The ICCT, in turn, gave a heads up to the US Environmental Protection Agency (EPA), Phys.org says, citing comments California Air Resources Board chief Mary Nichols made to German publication WirtschaftsWoche. Nichols would appear to be both a good source of information and an interested party because of California's longstanding leadership (at least in the US) in pushing for stricter greenhouse-gas emissions standards in the name of air quality. As it is, the EPA is looking to be more vigilante about preventing further scandals by enacting real-world testing standards (as opposed to laboratory-based tests) on 2015 and 2016 model-year light-duty vehicles. Such real-world testing is currently practiced primarily on heavy-duty diesel trucks.
Volkswagen has said that as many as 11 million of its diesel-powered models may have included software that cheats emissions-testing systems. The German automaker has set aside $7.3 billion and lines up another $21.5 billion in financing to address the issue, which affects millions of vehicles worldwide.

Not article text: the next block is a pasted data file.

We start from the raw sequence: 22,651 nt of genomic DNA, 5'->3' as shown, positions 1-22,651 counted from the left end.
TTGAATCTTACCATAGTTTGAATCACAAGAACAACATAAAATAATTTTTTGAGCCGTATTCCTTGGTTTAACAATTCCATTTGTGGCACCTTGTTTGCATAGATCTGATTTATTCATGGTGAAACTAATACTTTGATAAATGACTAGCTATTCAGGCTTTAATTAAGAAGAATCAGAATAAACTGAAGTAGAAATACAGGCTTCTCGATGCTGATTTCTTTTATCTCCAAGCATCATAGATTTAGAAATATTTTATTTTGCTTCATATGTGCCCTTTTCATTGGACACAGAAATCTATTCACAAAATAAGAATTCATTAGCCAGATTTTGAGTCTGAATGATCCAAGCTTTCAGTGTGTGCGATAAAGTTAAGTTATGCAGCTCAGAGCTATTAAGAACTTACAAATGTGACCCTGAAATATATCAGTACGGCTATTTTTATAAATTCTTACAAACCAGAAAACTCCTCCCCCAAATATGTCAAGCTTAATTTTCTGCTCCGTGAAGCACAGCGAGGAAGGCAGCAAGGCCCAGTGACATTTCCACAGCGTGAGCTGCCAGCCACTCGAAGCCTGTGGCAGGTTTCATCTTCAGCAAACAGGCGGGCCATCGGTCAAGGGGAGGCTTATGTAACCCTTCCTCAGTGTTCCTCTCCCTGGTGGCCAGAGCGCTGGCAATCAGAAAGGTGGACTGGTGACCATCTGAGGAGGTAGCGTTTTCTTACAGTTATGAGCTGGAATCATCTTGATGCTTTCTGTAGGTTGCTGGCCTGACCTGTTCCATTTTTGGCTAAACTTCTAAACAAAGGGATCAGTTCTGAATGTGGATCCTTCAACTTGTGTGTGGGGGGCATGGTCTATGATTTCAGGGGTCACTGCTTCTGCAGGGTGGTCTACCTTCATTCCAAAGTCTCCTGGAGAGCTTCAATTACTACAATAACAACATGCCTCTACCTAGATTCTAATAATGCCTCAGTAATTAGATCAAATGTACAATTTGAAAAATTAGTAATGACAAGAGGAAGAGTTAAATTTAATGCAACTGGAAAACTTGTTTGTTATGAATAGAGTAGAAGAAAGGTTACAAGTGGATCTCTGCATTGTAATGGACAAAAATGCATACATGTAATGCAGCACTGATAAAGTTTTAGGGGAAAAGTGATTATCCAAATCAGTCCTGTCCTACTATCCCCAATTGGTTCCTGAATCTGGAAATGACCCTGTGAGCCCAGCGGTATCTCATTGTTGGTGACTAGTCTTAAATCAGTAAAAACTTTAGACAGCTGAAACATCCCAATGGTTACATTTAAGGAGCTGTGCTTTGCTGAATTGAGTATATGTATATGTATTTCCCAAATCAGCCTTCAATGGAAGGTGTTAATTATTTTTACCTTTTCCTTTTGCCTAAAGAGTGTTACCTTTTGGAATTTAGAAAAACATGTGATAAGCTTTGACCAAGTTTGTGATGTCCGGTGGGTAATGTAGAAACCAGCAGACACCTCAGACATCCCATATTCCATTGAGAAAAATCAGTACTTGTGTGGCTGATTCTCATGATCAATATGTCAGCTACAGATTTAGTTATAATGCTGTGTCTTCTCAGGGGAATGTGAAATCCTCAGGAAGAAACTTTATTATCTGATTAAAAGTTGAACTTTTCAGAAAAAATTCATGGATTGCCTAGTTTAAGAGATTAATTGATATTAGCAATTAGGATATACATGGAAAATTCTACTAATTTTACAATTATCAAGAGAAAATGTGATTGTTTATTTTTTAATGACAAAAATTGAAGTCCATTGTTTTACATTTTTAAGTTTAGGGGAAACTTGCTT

CARB, which represents the most populous US state as well as the state with easily the highest number of the country's vehicles, last month said Volkswagen had until November 20 to specify how it would repair the affected diesels to eliminate the emissions-cheating issue. So far, that has been no public statement on what that fix will be.